Suspicion that the FBI was involved in the events of that day only ramped up after Jill Sanborn, the executive assistant director for the National Security Branch of the FBI, refused to disavow agency involvement at the rally.
During a Jan. 11, 2022, Senate hearing, Sen. Ted Cruz (R-Texas) questioned Sanborn about potential FBI involvement. These questions were met with deflection by Sanborn, who avoided giving a definitive answer to the yes or no questions posed by Cruz.
“How many FBI agents or confidential informants actively participated in the events of January 6?” Cruz asked.
“So I’m sure you can appreciate that I can’t go into the specifics of sources and methods,” Sanborn replied.
“Did any FBI agents or confidential informants actively participate in the events of January 6, yes or no?” Cruz asked.
“Sir, I can’t—I can’t answer that,” Sanborn said.
“Did any FBI agents or confidential informants commit crimes of violence on January 6?” Cruz asked.
“I can’t answer that, sir,” Sanborn replied.
“Did any FBI agents or FBI informants actively encourage and incite crimes of violence on January 6?”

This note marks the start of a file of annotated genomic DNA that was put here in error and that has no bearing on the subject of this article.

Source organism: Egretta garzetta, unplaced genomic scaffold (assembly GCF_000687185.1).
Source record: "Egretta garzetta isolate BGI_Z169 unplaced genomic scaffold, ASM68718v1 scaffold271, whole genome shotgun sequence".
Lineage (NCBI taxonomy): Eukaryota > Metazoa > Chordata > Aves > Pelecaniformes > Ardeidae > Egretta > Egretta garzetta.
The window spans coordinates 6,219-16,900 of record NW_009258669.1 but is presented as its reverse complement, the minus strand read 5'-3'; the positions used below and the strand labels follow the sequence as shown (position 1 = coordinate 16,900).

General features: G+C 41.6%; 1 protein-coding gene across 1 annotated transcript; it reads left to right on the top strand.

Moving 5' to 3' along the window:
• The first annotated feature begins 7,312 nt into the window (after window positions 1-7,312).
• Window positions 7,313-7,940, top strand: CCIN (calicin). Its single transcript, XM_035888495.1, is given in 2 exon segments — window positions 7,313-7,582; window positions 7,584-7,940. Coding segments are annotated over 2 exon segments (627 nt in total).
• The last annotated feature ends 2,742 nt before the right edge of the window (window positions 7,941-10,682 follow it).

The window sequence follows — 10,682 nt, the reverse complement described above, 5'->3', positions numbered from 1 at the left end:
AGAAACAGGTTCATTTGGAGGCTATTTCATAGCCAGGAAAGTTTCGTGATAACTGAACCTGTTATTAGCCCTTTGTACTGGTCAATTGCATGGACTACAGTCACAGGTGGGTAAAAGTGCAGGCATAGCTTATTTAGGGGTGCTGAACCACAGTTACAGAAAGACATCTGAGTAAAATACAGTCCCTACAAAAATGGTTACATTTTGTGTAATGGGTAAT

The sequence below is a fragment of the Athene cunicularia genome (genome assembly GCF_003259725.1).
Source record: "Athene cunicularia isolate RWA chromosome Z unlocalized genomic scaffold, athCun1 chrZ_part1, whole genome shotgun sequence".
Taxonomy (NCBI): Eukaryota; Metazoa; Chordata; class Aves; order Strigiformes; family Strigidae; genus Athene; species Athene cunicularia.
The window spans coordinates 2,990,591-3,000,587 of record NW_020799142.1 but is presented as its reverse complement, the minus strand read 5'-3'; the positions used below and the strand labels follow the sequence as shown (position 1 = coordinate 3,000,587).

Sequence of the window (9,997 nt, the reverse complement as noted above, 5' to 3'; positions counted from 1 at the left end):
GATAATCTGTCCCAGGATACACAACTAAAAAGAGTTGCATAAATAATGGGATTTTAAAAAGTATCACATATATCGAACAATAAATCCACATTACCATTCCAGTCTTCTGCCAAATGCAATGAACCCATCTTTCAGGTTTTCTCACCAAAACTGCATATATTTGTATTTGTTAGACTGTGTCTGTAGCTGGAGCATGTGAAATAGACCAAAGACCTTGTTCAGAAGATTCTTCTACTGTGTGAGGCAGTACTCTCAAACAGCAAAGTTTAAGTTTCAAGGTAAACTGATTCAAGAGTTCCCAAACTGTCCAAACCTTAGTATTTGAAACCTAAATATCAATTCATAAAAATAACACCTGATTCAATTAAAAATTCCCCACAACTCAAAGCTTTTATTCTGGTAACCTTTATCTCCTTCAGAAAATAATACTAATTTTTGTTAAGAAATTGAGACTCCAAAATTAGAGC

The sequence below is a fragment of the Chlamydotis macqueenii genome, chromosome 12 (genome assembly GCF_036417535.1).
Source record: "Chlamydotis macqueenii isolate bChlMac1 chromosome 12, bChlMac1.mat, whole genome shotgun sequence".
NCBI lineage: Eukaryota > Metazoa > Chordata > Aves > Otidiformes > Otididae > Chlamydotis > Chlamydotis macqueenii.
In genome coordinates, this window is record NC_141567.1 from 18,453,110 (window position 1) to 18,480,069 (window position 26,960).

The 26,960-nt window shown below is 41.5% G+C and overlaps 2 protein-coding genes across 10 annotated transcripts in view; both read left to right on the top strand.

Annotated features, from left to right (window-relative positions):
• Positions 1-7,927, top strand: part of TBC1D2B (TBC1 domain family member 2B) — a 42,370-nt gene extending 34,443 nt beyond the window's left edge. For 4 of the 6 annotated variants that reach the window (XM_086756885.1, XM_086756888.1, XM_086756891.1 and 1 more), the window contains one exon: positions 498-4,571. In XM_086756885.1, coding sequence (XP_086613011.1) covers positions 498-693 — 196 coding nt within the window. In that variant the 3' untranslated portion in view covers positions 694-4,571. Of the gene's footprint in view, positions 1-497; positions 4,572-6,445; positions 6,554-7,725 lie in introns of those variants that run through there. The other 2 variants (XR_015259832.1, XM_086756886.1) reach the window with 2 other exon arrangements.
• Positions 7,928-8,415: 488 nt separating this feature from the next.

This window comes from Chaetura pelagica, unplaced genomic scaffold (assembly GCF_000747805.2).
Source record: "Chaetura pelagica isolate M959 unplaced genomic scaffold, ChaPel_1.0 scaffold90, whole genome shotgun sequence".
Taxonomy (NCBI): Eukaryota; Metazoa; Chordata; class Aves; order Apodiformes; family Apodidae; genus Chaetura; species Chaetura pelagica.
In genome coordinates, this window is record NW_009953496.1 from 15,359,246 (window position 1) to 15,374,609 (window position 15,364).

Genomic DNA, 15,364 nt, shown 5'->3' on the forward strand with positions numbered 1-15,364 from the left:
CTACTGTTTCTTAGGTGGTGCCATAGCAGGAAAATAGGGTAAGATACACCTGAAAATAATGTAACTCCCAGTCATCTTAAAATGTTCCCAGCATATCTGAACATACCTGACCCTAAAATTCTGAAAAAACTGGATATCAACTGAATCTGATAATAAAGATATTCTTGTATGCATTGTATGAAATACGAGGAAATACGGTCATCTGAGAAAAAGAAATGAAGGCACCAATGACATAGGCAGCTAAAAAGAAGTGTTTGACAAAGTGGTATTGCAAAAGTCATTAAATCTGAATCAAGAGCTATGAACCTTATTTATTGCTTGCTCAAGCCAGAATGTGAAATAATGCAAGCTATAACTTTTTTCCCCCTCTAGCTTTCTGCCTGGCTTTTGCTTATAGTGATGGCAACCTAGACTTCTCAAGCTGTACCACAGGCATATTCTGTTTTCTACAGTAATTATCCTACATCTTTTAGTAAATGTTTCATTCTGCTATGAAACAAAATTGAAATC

“Sir, I can’t answer that.”
Following these deflections, Cruz turned focus to Ray Epps, who many suspect of having been an FBI informant or asset in view of the FBI’s unexplained decision to remove him from the Jan. 6 wanted list.
“Ms. Sanborn, who is Ray Epps?” Cruz asked.
“I’m aware of the individual sir,” Sanborn said. “I don’t have the specific background on him.”
“Well, there are a lot of people who are understandably concerned about this,” Cruz said before describing the videos captured showing Epps attempting to incite violence.
“On the night of January 5, 2021, Epps wandered around the crowd that had gathered and there’s video out there of him chanting ‘Tomorrow, we need to get into the Capitol, into the Capitol.’
“This was strange behavior so strange that the crowd began chanting, ‘Fed, fed, fed, fed, fed, fed.’
“Ms. Sanborn was Ray Epps a fed?”
“Sir, I cannot answer that question,” Sanborn replied obliquely.
Cruz then cited the other incident caught on tape involving Epps.
“The next day, on January 6, Mr. Epps was seen whispering to a person and five seconds later—five seconds after he’s whispering to a person—that same person begins to forcibly tear down the barricades,” Cruz said. “Did Mr. Epps urge them to tear down the barricades?”
“Sir, similar to the other answers, I cannot answer that,” Sanborn repeated.
Cruz noted that for a brief period, Epps was given a relatively high spot on the FBI’s wanted list before being “magically” removed.
The wanted ad “was posted and then sometime later, magically, Mr. Epps disappeared from the public posting,” Cruz said.